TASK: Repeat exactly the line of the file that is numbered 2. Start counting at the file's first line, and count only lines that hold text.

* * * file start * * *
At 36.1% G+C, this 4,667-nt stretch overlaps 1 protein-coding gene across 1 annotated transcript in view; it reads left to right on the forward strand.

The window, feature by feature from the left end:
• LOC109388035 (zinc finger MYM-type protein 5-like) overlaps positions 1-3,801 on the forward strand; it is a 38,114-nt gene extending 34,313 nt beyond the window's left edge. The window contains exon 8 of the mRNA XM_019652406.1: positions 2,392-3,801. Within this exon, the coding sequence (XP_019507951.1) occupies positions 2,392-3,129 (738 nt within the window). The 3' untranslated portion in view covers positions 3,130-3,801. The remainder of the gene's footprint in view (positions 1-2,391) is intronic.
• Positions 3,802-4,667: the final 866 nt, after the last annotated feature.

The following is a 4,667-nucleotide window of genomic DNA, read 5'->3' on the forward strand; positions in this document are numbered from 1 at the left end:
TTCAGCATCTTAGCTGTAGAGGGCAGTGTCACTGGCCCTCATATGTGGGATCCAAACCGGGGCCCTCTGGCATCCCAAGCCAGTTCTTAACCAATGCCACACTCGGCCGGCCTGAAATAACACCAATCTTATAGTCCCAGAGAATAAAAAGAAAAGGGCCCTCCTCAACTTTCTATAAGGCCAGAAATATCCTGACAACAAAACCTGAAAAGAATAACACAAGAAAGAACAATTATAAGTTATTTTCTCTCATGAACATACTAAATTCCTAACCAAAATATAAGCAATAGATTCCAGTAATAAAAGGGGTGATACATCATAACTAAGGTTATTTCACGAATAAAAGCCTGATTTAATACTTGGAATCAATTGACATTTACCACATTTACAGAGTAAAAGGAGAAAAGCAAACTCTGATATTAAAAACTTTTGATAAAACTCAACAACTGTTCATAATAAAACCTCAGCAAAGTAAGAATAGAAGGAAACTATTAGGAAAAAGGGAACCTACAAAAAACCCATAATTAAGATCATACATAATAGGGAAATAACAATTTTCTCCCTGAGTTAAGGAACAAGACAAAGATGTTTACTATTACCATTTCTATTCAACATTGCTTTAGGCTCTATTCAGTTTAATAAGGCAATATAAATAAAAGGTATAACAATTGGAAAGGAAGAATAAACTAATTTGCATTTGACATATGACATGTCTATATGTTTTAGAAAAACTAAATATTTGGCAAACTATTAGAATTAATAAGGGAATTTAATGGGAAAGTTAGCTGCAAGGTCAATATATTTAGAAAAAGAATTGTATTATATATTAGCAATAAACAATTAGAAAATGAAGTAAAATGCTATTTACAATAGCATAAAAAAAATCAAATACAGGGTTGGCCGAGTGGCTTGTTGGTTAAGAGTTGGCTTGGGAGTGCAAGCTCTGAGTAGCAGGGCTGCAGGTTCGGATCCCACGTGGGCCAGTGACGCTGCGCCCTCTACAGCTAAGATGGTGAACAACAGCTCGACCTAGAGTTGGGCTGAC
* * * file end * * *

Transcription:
The window, feature by feature from the left end: